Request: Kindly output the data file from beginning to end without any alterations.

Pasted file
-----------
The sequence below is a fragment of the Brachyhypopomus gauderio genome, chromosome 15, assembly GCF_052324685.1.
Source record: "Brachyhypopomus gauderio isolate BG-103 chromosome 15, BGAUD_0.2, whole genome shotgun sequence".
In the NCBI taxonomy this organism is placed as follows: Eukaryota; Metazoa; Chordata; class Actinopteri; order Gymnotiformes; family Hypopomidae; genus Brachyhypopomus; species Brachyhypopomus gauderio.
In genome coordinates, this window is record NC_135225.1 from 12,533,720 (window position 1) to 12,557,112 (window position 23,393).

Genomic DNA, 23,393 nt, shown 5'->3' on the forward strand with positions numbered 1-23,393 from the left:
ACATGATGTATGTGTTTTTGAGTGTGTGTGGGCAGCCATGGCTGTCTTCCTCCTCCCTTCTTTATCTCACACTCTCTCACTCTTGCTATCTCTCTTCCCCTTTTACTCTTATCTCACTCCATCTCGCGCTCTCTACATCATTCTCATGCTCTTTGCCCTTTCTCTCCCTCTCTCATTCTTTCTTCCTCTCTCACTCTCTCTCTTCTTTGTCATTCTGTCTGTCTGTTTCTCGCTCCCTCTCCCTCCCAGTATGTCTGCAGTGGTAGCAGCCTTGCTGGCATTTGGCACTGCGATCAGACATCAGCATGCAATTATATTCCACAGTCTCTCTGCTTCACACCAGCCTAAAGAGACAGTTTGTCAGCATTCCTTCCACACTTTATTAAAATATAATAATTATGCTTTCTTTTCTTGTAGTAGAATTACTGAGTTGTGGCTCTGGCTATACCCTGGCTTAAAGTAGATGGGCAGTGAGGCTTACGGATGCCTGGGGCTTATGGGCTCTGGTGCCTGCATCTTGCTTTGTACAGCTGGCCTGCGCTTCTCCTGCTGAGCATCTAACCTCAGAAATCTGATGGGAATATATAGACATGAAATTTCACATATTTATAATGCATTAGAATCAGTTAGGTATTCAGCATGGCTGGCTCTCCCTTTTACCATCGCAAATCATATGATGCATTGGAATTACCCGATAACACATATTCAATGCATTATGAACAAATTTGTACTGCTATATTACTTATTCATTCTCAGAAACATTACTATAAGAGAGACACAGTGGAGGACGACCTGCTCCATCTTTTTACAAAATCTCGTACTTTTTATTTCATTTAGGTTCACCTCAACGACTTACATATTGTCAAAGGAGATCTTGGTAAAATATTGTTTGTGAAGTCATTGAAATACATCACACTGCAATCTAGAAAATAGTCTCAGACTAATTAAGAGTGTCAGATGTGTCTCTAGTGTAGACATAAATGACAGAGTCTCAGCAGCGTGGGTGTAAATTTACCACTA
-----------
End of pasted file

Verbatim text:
The sequence below is a fragment of the Brachyhypopomus gauderio genome, chromosome 15, assembly GCF_052324685.1.
Source record: "Brachyhypopomus gauderio isolate BG-103 chromosome 15, BGAUD_0.2, whole genome shotgun sequence".
In the NCBI taxonomy this organism is placed as follows: Eukaryota; Metazoa; Chordata; class Actinopteri; order Gymnotiformes; family Hypopomidae; genus Brachyhypopomus; species Brachyhypopomus gauderio.
In genome coordinates, this window is record NC_135225.1 from 12,533,720 (window position 1) to 12,557,112 (window position 23,393).

Genomic DNA, 23,393 nt, shown 5'->3' on the forward strand with positions numbered 1-23,393 from the left:
ACATGATGTATGTGTTTTTGAGTGTGTGTGGGCAGCCATGGCTGTCTTCCTCCTCCCTTCTTTATCTCACACTCTCTCACTCTTGCTATCTCTCTTCCCCTTTTACTCTTATCTCACTCCATCTCGCGCTCTCTACATCATTCTCATGCTCTTTGCCCTTTCTCTCCCTCTCTCATTCTTTCTTCCTCTCTCACTCTCTCTCTTCTTTGTCATTCTGTCTGTCTGTTTCTCGCTCCCTCTCCCTCCCAGTATGTCTGCAGTGGTAGCAGCCTTGCTGGCATTTGGCACTGCGATCAGACATCAGCATGCAATTATATTCCACAGTCTCTCTGCTTCACACCAGCCTAAAGAGACAGTTTGTCAGCATTCCTTCCACACTTTATTAAAATATAATAATTATGCTTTCTTTTCTTGTAGTAGAATTACTGAGTTGTGGCTCTGGCTATACCCTGGCTTAAAGTAGATGGGCAGTGAGGCTTACGGATGCCTGGGGCTTATGGGCTCTGGTGCCTGCATCTTGCTTTGTACAGCTGGCCTGCGCTTCTCCTGCTGAGCATCTAACCTCAGAAATCTGATGGGAATATATAGACATGAAATTTCACATATTTATAATGCATTAGAATCAGTTAGGTATTCAGCATGGCTGGCTCTCCCTTTTACCATCGCAAATCATATGATGCATTGGAATTACCCGATAACACATATTCAATGCATTATGAACAAATTTGTACTGCTATATTACTTATTCATTCTCAGAAACATTACTATAAGAGAGACACAGTGGAGGACGACCTGCTCCATCTTTTTACAAAATCTCGTACTTTTTATTTCATTTAGGTTCACCTCAACGACTTACATATTGTCAAAGGAGATCTTGGTAAAATATTGTTTGTGAAGTCATTGAAATACATCACACTGCAATCTAGAAAATAGTCTCAGACTAATTAAGAGTGTCAGATGTGTCTCTAGTGTAGACATAAATGACAGAGTCTCAGCAGCGTGGGTGTAAATTTACCACTA